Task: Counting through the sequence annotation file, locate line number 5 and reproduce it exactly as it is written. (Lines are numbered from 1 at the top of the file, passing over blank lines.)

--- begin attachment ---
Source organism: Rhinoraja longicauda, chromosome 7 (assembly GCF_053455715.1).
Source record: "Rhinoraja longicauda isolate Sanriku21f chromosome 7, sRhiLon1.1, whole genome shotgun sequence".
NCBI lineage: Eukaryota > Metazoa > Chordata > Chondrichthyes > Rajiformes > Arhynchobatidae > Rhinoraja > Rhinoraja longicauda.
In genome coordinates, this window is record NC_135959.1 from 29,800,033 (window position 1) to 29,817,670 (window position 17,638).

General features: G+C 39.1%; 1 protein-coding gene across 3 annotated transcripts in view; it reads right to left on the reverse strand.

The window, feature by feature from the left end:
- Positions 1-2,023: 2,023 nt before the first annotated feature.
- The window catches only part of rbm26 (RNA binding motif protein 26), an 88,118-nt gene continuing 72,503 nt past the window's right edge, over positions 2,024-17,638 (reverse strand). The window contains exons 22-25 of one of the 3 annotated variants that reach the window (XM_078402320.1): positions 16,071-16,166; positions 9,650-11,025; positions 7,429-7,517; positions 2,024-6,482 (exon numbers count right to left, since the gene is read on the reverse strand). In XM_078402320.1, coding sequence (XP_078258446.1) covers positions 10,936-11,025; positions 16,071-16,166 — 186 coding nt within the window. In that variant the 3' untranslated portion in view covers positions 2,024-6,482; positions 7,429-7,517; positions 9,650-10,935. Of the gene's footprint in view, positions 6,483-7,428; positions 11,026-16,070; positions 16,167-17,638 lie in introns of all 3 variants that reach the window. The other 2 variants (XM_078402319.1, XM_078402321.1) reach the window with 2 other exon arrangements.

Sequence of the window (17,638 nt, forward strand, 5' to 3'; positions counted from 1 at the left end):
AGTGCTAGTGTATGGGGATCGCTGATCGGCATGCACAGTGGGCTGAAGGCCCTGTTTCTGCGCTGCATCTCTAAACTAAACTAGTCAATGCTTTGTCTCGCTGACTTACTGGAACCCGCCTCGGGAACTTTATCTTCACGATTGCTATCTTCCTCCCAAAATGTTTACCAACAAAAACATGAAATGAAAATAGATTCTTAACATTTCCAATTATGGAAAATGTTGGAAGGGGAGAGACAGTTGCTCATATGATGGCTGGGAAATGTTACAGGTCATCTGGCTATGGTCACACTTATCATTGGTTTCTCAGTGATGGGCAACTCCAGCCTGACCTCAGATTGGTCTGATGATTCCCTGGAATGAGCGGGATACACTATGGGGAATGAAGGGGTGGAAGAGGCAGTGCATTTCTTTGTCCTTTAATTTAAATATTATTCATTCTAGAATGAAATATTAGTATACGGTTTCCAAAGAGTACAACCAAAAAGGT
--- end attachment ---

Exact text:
General features: G+C 39.1%; 1 protein-coding gene across 3 annotated transcripts in view; it reads right to left on the reverse strand.